Req: Reset mtimes on reverts.

Aaron Bentley at
Thu Jul 26 01:57:58 BST 2007

Hash: SHA1

Blake Winton wrote:
> Aaron Bentley wrote:
>> Blake Winton wrote:
> If you revert back to an "older" version, and don't clean your output, I
> wouldn't be surprised at your getting strange results.  :)

Well, technically it's an older version, but all the affected files will
have changed, so they'll be rebuilt.  I haven't had a problem with this
  in practice.

> Although I still believe that "Version Control Systems" are useful for
> much more than software development.

Oh, certainly I agree.  But I think software development is the most
important use today, and Bazaar tries to make choices that simplify the
software development case.

> For that matter, I also believe that Make is on its way out.  It's been
> ages since I've had to use a makefile.  A, or a build.xml, seem
> to be what I use these days.

There are certainly many alternatives, but Make is just about
universally supported.  I think it will have a very long tail.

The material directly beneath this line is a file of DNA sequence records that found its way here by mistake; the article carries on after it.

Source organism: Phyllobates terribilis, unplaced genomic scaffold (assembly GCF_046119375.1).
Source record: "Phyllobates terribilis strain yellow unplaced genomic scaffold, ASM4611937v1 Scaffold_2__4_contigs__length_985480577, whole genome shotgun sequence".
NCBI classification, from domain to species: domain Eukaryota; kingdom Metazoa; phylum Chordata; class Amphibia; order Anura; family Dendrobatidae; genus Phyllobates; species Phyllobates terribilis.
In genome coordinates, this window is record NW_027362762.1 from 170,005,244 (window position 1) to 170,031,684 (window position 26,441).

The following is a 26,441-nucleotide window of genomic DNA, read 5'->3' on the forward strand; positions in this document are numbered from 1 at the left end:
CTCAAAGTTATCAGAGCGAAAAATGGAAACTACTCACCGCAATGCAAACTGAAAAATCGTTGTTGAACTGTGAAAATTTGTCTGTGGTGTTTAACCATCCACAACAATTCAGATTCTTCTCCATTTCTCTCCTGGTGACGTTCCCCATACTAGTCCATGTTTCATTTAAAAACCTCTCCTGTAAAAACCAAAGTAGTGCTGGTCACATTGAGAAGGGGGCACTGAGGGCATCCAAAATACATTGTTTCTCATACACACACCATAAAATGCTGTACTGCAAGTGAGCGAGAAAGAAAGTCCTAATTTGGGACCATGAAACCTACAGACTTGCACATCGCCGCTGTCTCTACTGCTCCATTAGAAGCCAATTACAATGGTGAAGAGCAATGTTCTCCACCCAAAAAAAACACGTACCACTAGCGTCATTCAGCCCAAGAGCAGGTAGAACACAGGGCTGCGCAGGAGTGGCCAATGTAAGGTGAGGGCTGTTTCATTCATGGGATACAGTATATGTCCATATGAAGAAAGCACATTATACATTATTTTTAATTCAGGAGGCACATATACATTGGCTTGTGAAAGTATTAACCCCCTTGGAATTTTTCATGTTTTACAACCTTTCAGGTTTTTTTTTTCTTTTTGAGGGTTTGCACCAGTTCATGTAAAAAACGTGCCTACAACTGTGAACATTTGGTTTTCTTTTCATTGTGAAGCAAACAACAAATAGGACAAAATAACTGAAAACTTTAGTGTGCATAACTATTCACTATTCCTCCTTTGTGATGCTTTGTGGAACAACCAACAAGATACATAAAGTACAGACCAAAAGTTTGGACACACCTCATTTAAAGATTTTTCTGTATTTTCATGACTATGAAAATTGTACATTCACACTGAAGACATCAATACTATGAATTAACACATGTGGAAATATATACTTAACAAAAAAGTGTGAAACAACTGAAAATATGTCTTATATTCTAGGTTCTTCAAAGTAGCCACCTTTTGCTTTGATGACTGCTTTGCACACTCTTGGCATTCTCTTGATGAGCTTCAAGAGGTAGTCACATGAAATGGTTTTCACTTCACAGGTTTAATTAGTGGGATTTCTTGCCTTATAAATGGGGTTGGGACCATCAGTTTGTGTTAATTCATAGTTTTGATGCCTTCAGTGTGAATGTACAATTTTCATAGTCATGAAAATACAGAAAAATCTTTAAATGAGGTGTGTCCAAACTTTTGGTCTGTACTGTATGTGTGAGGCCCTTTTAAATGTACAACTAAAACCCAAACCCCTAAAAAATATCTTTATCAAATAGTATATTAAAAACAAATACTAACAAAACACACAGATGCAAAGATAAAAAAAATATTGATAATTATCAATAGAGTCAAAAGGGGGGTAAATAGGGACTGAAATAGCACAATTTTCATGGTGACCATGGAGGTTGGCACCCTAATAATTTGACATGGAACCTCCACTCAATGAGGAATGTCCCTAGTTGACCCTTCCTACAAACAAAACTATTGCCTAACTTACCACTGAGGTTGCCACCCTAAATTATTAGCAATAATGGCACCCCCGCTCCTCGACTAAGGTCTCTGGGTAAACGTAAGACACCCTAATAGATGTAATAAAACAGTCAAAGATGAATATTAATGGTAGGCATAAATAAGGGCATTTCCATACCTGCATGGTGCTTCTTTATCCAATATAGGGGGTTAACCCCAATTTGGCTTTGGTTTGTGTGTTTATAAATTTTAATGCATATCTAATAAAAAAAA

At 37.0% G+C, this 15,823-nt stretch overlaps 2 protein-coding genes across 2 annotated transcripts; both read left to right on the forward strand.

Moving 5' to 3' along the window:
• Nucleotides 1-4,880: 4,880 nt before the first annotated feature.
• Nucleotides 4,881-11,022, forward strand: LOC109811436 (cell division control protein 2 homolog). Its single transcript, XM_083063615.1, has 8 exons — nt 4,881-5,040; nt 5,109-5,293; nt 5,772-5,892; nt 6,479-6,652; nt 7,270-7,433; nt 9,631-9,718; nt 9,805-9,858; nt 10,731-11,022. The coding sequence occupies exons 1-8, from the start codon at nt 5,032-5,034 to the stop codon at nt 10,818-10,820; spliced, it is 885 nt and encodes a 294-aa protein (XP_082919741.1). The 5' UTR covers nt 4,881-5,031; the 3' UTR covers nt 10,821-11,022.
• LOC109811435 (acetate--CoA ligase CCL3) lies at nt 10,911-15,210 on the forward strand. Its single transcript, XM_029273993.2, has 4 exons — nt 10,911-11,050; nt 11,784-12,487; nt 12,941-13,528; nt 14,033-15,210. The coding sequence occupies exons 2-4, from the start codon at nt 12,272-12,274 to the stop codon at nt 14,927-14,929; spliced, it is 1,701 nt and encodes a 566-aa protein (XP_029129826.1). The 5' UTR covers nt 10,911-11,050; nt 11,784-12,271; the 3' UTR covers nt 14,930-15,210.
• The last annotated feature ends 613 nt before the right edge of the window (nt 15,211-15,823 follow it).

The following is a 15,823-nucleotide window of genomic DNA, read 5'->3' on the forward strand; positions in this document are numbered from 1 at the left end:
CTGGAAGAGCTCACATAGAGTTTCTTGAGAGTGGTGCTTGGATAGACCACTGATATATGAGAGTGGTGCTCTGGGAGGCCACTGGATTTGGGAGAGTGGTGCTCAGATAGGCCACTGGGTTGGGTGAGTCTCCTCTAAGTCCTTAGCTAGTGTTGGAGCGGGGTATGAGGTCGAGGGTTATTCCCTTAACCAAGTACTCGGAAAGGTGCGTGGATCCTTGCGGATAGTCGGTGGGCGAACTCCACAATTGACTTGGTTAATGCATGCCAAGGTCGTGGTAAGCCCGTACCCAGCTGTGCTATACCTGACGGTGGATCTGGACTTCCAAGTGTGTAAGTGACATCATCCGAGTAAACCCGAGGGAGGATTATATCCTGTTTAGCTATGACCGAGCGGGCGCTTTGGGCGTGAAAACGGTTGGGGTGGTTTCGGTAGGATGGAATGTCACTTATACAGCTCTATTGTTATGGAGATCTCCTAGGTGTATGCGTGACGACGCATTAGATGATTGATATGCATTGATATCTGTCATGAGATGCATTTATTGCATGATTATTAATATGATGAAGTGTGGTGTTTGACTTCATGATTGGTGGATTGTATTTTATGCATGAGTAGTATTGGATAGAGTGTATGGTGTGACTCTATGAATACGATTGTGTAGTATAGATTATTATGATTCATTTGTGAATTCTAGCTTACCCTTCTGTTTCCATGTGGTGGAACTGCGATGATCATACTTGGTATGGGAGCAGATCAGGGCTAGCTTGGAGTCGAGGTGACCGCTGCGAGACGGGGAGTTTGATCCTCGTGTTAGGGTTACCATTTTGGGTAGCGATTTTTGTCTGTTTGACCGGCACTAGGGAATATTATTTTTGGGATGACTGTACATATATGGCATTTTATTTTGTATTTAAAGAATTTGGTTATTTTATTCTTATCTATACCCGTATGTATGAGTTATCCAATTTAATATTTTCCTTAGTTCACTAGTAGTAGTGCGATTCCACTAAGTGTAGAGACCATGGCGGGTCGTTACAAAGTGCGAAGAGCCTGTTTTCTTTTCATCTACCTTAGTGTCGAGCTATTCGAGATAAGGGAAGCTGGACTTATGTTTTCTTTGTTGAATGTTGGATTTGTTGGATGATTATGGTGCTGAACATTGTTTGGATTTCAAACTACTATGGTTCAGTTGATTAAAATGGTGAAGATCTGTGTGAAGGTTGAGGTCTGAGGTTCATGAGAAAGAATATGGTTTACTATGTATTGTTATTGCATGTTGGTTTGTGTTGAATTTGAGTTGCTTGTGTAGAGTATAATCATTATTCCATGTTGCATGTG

> That wouldn't be so useful for my purposes, unless I wanted all my files
> to appear on the day I last committed.  :)

To make it work, you'd really have to commit each blog entry as part of
the publication process.

>>>  I think I can just call
>>> working_tree.get_file_mtime(file_id) to get the mtime of the checked in
>>> file, but I'm not sure if that would work for historical revisions. Does
>>> the mtime of checked in files get stored?
>> No.  Only the commit time is stored.  But RevisionTree.get_mtime will
>> provide the commit time.
> So, what would working_tree.get_file_mtime give me?

That will give you the real mtime of the working copy of your file.

> There is of course a plugin which opens and reads every file to get the
> time, but I don't use it because it seems too heavyweight.

Well, it depends on the access patterns.  It would be silly to do that
without any caching.

> And hey, weren't you just using Make's similar modification-time
> behaviour in support of one of your previous points?

Modern build systems may use hashes instead of mtimes, and this works
even better with revert.  But I wouldn't call Make's behavior fragile.
It fails safe.  As long as you're not changing mtimes to older values,
the worst that will happen is that it will rebuild when it doesn't need to.

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